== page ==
Tag Archives: village

Theme for the Week – Ruined Churches in Dorset Part 4

21 Apr

– – – Exploring The Countryside and Lanes of Dorset – – –

Today we are looking at another ruined Dorset church, but this is one that doesn’t appear ruined until you look at its history. This just looks like a small village church but in reality, it is only half of a church standing in a village that now has two. But what happened to the rest of it and why is there now two? This is Fleet Church.

Fleet Church

Moonfleet Church

Fleet Church

Fleet is a small straggling village that sits near the banks of the brackish lagoon that shares its name. Across the other side of the water is the famous 18 mile long Chesil Beach, a long and narrow tract of shingle, and beyond that, the open sea. This was once the village’s sole church and it was built around the 15th century. Life went on as normal until one day in 1824 when everything changed!

Fleet Church

Fleet Church with its Small Cemetery

In November 1824, a huge storm blew up at sea, creating massive waves. The waves crashed onto Chesil Beach with such ferocity that despite the shingle bank being some 50 feet high, they breached the defences and swept inland, hitting the villages of Fleet, Chiswell, and other places farther along the coast. The devastation was huge with numerous cottages being destroyed or damaged, and Fleet Church itself being all but destroyed. A local boy who witnessed the scene wrote some 73 years later:

“At six o’-clock on the morning of the 23rd I was standing with other boys by the gate near the cattle pound when I saw, rushing up the valley, the tidal wave, driven by a hurricane and bearing upon its crest a whole haystack and other debris from the fields below. We ran for our lives to Chickerell, and when we returned found that five houses had been swept away and the church was in ruins.”

What was left of the nave had to be demolished and what you see today is just the chancel which was renovated. This no longer acts as a church, having been deconsecrated, although it still contains several monuments to the Mohun family who lived in Fleet Manor in the 16th to the 18th century.

Fleet Church

Fleet Church Interior

As was common in those days, collections were held in churches up and down the country to raise funds to help the devastated community and a new church was completed in 1829. This stands farther inland in order to prevent a recurrence of the tragedy.

The Fleet and Chessil Beach

Looking Across Fleet Lagoon to Chesil Beach

The village of Fleet, its manor house, and its old church have been immortalised in J Meade Faulkner’s book Moonfleet which was published in 1898. Perhaps because of this, it is always intriguing to visit the ‘half’ church. As you stand there in that peaceful churchyard with just the gentlest of breezes and the cry of gulls, it is really hard to imagine the devastation of that fateful day in 1824. It never happened before and it has never happened since but this now tiny church stands as a monument to a day that changed many lives!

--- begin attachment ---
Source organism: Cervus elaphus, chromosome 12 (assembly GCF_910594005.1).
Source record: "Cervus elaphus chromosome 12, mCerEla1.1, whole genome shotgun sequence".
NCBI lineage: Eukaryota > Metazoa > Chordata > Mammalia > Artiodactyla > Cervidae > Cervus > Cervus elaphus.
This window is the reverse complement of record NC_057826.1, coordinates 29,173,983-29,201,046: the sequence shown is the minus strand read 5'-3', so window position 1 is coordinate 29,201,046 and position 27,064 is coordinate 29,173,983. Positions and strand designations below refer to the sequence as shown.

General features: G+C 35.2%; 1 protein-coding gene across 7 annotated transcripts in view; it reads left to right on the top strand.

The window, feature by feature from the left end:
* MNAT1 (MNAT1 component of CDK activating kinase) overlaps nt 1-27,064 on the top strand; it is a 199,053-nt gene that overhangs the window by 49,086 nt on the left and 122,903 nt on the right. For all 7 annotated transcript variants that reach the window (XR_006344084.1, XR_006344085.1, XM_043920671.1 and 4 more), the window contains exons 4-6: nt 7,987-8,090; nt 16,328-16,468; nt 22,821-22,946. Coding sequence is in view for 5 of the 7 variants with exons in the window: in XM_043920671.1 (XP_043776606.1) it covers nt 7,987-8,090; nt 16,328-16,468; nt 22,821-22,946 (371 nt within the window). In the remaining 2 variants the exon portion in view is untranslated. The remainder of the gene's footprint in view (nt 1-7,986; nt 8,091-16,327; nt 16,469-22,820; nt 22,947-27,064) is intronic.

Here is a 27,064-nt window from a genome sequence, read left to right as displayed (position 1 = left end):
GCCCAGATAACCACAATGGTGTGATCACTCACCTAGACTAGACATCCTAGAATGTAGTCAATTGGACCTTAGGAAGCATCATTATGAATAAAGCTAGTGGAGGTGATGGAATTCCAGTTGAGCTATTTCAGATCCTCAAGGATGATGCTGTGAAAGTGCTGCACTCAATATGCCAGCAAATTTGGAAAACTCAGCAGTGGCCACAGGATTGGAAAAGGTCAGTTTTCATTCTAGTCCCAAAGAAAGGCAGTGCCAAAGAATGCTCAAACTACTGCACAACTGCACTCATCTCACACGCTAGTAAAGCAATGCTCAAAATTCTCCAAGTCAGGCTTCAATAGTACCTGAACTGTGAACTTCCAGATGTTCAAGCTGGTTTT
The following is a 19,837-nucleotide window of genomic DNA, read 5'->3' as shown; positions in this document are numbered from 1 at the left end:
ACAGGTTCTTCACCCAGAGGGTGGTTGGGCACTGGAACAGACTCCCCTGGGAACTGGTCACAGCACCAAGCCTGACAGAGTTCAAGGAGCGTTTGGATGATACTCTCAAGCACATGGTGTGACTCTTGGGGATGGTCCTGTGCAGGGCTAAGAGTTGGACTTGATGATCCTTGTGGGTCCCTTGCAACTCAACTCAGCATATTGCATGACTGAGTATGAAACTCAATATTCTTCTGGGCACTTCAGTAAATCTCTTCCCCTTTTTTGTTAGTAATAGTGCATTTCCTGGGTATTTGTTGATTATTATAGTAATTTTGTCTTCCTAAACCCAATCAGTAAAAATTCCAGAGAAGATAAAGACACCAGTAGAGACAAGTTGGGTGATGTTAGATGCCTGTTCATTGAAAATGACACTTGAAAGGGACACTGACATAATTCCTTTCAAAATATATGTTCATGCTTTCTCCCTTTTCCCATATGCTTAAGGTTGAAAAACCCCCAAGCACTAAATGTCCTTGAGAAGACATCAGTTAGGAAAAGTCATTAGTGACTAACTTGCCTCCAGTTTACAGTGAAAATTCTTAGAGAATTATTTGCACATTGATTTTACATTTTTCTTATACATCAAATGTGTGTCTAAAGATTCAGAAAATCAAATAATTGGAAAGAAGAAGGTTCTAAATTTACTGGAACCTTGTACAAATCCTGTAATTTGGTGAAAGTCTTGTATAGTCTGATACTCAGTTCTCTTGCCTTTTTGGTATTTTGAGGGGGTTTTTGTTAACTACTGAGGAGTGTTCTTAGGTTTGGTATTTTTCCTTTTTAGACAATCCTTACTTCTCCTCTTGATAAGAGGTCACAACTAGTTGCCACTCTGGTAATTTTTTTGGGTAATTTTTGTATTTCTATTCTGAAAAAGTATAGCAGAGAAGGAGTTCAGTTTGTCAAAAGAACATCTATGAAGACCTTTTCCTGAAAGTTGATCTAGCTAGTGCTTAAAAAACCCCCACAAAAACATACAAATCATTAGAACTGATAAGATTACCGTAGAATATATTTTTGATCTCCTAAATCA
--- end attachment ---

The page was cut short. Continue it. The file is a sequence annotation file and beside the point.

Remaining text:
Thanks for stopping by.

Until next time,
Your friend The Dorset Rambler

If you would like to contact me, my email address is terry.yarrow@gmail.com – comments and feedback are always welcomed.

All photographs, poems and words in this blog are the copyright of The Dorset Rambler and must not be reproduced without permission.

Amen Corner

7 Oct

It’s an interesting name isn’t it. It immediately conjures up images of the Welsh rock band with Andy Fairweather Low of ‘Bend Me Shape Me’ and ‘Half As Nice’ fame but that is not where the name comes from. It goes back much farther than that.

There are numerous places that bear this name, including thoroughfares and literal corners such as this. The name is thought to date from the 19th century in America where it was often used to describe the corner of some protestant churches, usually beside the pulpit, occupied by a group of people who led the responsive ‘amens’ of the congregation. It was also used to describe a corner of a church where a group of particularly ardent worshippers sat.

In this country, it is often used on processional prayer routes where monks would have walked the streets praying and say their final ‘amen’ at a particular corner. This applies to several places in London. On a more gruesome note, it is thought sometimes to relate back to the days when gallows were erected at a particular corner and where people uttered their last ‘amen’!

Down a Country Lane

This particular Amen Corner is a crossroads at the end of the delightful village of Gussage All Saints in Dorset. This is an ancient settlement that dates back to the Bronze Age with Ackling Dyke, that ancient super-highway running nearby. There was once a chapel at Amen Corner, originally of timber construction but subsequently of cob. It was a meeting place and a place of prayer and Henry III is said to have called here in the 13th century.

The truth about the name here is probably a lot more mundane than some of the others and it may simply refer to the fact that this is the last house in the village – and it is appropriately named Amen Cottage.

I pass through here on a regular basis, either on foot or on two wheels. This visit was near the end of a 75 mile bike ride on a beautiful evening as the low sun slanted through the trees. I could not help myself but had to stop and take this picture of what is a particularly lovely part of Dorset.

Thanks for stopping by.

Until next time,
Your friend The Dorset Rambler

If you would like to contact me, my email address is terry.yarrow@gmail.com – comments and feedback are always welcomed.

All photographs, poems and words in this blog are the copyright of The Dorset Rambler and must not be reproduced without permission.